You are likely to award this National Historic Site as having the most astonishing view of the Golden Gate Bridge. A Civil War-era brick fort, it lies directly below the southern end of the span. Check for tours, especially candlelight evening ones, cannon drills, and annual Civil War reenactments. Interestingly, no military action ever occurred here. Completed in 1861, Fort Point never saw action during the Civil War, and the advent of rifled artillery soon rendered this type of fortification obsolete. During construction of the Golden Gate Bridge, Chief Engineer Joseph Strauss redesigned the bridge to preserve the fortress as a “fine example of the mason’s art.”
Plan Your Visit
- During the dark winter months, the Candlelight Tour of Fort Point is a popular guided program that allows visitors to experience the fort in a new light. This evening tour will maze through the shadows of the historic structure by candlelight and visitors will see the glimmering lights of the Golden Gate Bridge towering up above them. Registration required. Reserve your spot.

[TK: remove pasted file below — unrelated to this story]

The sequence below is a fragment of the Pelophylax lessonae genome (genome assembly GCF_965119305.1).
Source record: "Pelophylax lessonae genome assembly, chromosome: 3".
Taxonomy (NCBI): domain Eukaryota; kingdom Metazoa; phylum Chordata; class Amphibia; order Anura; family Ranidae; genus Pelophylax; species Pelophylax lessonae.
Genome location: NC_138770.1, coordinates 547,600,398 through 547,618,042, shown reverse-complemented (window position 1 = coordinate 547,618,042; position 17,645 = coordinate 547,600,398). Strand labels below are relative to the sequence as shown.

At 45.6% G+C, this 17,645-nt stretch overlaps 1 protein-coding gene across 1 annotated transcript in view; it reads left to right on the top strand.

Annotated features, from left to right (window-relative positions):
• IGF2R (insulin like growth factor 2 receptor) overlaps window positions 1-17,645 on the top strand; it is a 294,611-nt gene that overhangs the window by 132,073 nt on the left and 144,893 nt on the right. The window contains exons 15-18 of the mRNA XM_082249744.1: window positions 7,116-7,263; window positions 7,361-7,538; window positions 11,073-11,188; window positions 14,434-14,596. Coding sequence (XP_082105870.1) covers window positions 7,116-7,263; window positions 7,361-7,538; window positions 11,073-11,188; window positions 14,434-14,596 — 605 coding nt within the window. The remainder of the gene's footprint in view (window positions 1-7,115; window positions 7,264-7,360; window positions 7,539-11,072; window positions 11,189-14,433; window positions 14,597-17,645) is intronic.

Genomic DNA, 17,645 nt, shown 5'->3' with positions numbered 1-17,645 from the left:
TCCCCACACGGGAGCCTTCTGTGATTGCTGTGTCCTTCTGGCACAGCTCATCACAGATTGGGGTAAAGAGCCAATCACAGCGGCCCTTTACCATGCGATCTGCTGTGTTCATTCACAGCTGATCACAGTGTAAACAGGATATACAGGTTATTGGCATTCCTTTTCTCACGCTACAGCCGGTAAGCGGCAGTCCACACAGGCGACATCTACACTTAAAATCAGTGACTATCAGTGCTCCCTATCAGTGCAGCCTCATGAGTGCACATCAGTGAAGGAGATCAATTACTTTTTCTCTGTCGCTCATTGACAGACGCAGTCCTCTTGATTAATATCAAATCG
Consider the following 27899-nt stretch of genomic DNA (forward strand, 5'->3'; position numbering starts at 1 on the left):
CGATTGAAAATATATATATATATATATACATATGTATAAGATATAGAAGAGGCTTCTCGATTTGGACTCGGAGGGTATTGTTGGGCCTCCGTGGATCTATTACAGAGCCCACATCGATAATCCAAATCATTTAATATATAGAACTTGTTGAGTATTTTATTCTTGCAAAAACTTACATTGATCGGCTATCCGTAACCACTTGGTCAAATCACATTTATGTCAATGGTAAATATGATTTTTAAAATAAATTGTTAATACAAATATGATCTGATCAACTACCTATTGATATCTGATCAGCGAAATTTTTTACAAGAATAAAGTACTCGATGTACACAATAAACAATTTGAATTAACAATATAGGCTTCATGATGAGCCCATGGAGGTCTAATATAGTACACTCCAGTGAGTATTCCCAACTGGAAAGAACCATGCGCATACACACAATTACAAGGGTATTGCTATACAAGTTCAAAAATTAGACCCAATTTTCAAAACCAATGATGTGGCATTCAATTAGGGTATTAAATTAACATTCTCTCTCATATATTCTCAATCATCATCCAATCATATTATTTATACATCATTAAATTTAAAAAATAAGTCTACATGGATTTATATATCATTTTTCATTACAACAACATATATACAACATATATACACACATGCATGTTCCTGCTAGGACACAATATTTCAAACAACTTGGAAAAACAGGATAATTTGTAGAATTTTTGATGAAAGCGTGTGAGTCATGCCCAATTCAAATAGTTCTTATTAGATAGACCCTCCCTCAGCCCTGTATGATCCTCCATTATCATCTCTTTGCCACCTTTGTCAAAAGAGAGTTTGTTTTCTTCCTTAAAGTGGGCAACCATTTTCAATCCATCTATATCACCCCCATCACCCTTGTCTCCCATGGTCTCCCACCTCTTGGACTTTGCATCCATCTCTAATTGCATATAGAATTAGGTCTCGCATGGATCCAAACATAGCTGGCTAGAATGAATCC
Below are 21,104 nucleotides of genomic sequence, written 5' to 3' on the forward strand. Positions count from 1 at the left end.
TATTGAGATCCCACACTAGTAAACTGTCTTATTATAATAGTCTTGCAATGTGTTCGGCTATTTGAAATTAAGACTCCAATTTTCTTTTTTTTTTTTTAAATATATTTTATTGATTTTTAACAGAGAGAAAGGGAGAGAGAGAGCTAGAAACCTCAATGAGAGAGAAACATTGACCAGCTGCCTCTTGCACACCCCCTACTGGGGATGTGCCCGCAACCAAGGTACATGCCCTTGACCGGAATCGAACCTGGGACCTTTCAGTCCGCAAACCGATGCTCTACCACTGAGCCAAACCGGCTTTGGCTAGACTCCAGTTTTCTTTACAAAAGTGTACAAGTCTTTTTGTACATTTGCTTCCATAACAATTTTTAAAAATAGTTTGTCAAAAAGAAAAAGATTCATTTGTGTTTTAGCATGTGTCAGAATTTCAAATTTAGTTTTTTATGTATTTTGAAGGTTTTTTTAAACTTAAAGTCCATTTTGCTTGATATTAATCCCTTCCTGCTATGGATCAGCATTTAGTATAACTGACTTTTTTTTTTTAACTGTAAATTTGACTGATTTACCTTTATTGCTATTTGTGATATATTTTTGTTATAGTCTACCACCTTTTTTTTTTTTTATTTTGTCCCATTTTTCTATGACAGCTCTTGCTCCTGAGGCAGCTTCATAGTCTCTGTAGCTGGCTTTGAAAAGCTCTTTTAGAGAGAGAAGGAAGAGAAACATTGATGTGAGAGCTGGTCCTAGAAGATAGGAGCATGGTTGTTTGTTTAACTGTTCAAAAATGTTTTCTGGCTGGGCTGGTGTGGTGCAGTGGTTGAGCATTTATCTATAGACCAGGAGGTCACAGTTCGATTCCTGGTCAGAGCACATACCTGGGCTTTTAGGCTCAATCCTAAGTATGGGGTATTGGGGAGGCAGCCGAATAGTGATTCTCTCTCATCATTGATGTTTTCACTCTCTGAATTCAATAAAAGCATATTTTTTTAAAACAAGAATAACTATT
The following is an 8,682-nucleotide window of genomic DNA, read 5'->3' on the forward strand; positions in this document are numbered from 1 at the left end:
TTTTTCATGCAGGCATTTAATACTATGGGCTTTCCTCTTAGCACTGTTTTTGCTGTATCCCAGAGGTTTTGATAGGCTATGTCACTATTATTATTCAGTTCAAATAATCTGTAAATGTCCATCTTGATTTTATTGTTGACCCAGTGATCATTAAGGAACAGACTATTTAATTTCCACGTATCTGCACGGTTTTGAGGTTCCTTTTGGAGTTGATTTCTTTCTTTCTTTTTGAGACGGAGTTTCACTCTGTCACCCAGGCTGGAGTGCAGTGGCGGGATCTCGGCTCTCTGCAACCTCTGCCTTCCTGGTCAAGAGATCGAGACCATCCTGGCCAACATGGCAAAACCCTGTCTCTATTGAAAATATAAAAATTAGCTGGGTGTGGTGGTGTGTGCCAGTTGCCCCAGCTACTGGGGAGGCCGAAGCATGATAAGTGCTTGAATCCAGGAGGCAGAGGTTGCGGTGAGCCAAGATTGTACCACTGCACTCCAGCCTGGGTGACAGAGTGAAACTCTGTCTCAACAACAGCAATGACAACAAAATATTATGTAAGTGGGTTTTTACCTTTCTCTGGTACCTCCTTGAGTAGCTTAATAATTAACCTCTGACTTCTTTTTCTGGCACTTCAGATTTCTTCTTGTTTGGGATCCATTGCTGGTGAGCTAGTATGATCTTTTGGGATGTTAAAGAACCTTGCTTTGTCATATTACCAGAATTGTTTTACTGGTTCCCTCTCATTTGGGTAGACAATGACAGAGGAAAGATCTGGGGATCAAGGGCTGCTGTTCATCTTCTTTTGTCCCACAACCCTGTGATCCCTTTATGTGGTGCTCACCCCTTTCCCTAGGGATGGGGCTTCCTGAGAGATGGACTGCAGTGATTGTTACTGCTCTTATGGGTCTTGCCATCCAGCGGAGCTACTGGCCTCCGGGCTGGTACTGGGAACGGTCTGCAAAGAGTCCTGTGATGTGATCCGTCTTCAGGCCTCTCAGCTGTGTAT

- Acquaint yourself with the fort’s Civil War heyday through the guns, cannon, uniforms, and photos on display.
- Discover the fort by the beauty of candlelight on a ranger-led winter-night tour.
- In spring, summer, and fall, rangers demonstrate how to catch crabs from the pier.
- Explore the powder magazine, kitchen, officers’ quarters, and soldiers’ barracks.
- Take the spiral granite staircase to the top barbette tier for a unique below-the-bridge view.
- Park at the Marine Drive lot.
During the War of 1812, the British landed in Chesapeake Bay and marched straight into the nation’s capital. To prevent future embarrassments, President Madison ordered a new system of forts (known as the Third System) to guard the nation’s seaports. Completed in 1861 at a cost of $2.8 million, Fort Point was the only “Third System” fort built on the Pacific Coast.
During the Civil War, 140 soldiers manned Fort Point, which was armed with 65 heavy artillery cannons, four flank howitzers, and five coehorn and six siege mortars. Although Confederate forces never attacked the fort, its walls could have theoretically withstood the impact of 10,000 cannonballs before giving way.
However, the invention of rifled cannons—capable of breaching brick walls—rendered the structure vulnerable. After the Civil War, Fort Point was intermittently garrisoned, and saw its last active duty in World War II.